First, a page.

[00:22:32] And with civics, but I want to be a leader of leaders and effect positive change. So we can see positive outcomes and really help take care of our seniors and do more good people. Always talk about a hundred percent occupancy, right? That’s always the goal, a hundred percent occupancy with a waitlist. But my team will tell you, I am definitely all about numbers, but it’s not for the reason that you think I’m all about numbers because every number has a name.
[00:22:56] Every name has a story and every story matters to God. And so when we celebrate numbers together, we’re celebrating lives that are changed. And so I am willing and open to do anything in senior, living in anything in my career that helps to see lives changed for the better. So whether that’s a. A regional director of sales or a community relations director, or a vice president of sales, as long as I’m being a leader of leaders in effecting positive change and positive growth.
[00:23:23] I know that I’m doing what my, what God is calling me to do for the rest of my life.
Hanh Brown: [00:23:28] Wow. I love that too. People talk about returns, net operating income and occupancy, and of course, to run a business, you do have to monitor that. So I wholeheartedly. I agree with that, but I think we ought to focus a lot more on the culture, the cultivation, the love, the passion, the heart, like you described, because if you don’t have that, you’ll never meet that occupancy or that NOI.
[00:23:54] So the people business, this is what it is. We’re in the caring business.
Joe Germain: [00:23:59] Definitely. And also too, just to go back for a second on being a young leader, I wouldn’t be where I am today. If. I wasn’t a part of an organization that made it a safe place to fail. And I think that’s really important. I even being with sabotage, I have made mistakes, but we’ve ha we have this culture as a team that it’s a safe place to fail and to learn and to grow.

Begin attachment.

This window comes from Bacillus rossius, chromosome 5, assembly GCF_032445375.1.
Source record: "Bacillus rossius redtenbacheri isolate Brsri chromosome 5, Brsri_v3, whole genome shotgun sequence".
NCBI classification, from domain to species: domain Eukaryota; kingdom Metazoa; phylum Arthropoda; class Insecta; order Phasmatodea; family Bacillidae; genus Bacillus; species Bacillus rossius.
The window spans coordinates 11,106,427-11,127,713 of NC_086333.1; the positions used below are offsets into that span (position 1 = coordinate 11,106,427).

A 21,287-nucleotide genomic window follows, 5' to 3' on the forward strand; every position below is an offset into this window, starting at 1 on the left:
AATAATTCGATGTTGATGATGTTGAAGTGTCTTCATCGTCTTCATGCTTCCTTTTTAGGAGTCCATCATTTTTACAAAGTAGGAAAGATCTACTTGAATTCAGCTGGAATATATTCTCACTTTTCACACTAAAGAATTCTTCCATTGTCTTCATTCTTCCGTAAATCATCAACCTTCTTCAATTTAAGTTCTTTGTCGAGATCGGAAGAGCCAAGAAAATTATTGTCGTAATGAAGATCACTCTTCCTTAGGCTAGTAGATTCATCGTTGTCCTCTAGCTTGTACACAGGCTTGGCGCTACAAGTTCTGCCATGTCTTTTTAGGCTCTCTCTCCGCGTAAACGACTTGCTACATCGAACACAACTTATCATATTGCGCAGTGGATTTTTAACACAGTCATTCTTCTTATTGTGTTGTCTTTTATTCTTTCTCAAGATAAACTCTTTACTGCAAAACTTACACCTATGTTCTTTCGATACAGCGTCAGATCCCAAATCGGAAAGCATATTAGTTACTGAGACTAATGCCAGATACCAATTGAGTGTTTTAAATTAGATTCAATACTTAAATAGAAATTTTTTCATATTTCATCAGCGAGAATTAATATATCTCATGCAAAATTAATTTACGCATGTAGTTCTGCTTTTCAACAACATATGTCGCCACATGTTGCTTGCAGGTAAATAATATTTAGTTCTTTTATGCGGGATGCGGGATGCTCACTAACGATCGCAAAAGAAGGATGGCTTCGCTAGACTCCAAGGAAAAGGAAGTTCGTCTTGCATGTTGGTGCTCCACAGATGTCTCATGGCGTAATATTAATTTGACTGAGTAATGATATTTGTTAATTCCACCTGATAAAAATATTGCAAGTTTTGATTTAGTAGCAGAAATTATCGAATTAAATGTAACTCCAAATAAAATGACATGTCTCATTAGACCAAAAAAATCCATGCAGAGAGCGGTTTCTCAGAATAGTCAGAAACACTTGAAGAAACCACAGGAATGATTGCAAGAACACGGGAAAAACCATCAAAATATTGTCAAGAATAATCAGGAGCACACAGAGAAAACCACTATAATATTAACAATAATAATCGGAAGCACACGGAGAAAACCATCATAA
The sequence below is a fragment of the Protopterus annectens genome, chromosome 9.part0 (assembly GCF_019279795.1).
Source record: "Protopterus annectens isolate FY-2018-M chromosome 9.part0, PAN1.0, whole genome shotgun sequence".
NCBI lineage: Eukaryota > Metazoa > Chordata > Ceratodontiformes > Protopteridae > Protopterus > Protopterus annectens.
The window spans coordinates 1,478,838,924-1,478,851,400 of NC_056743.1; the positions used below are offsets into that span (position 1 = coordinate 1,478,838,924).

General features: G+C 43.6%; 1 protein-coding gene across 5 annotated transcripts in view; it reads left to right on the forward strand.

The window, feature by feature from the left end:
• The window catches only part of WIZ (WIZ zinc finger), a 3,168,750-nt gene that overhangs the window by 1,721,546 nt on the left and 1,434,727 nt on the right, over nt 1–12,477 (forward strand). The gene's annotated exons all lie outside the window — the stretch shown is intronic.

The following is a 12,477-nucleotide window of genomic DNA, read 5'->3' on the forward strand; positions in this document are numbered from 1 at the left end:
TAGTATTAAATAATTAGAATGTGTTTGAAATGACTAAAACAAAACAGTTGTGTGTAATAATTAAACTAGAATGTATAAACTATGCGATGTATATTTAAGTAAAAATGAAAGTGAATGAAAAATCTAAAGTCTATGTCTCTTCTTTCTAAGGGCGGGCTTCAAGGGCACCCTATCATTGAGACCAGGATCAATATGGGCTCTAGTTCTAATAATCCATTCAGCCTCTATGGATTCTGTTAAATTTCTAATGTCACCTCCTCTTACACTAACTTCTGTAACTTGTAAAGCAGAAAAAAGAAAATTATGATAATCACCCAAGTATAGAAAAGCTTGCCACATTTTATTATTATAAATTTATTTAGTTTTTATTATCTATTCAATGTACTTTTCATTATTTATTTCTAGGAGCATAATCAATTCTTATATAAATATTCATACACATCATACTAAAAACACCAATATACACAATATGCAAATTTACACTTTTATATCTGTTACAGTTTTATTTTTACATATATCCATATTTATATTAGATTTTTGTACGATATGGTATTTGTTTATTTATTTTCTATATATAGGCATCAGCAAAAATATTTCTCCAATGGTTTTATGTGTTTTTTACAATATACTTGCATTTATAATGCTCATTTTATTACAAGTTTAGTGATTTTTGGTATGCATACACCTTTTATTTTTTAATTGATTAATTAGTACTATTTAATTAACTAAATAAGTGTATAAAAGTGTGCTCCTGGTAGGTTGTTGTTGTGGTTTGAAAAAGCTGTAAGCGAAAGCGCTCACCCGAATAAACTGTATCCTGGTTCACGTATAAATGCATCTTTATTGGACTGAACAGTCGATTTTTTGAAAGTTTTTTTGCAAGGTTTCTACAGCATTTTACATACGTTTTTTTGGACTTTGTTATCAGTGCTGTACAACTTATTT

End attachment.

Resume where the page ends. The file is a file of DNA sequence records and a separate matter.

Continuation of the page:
[00:24:22] So my failure. Hopefully will not be someone else’s failure because I will be on the other side of that and I can help teach and grow and mold. And so I think that’s really important at a community level, even at an operator level is that we continue that people investment by making it a safe place to fail.
[00:24:39] Look, I’ve been at jobs where I’ve been scared to make a mistake because, gosh, I don’t want to lose my job. This is how I support my family and my kids. But, uh, I never want to lead from a place of fear, but lead from a place of confidence. And so I think that’s really important to add to the culture of any community.
Hanh Brown: [00:24:58] Very true. Very true. On a personal level, what do you think is your biggest strength that enables you to have a unique, impactful effect on older adults, perhaps something that that is not well known about you?
Joe Germain: [00:25:11] Gosh, I just, I love. And, and I, I, I love wholeheartedly. I love my team. I love my residents, but I’ll tell you something that has been a passion of mine that helps captivate an audience, because look, I love activities and I love sales, but I love taking that time to pour back into my residents.
[00:25:29] So I’m actually a musician and I play guitar and I play piano and I made it my mission to learn some of the old hymns from church because of the music I listened to at church is so different from the music they listened to at church. But music plays a vital role in a older adults life. We had a resident who was in memory care at one of my old communities who is completely non-verbal lovely woman, our rich history.
[00:25:52] She was a dancer. She was a singer. She traveled all over the world, but she was non-verbal. And one day I just wheeled our piano back there and I started to play this little light of mine and sing it. And wouldn’t you that she started singing and remembering those words. And it’s important for us to find ways.
[00:26:09] To connect. And even when you think that you might not be able to connect with that resident, or we could use that excuse all day she’s non-verbal she has dementia. She can’t do this. She can’t do that. Don’t give up no, never, ever give up because inside she’s still that dancer. That singer and on a personal story.
[00:26:28] And one of the reasons why I love senior living, my grandfather was diagnosed with vascular dementia and he was, he didn’t have the funds to unfortunately move into an assisted living. And this was well before my time and senior living, but he was in a skilled nursing facility that accepted Medicaid.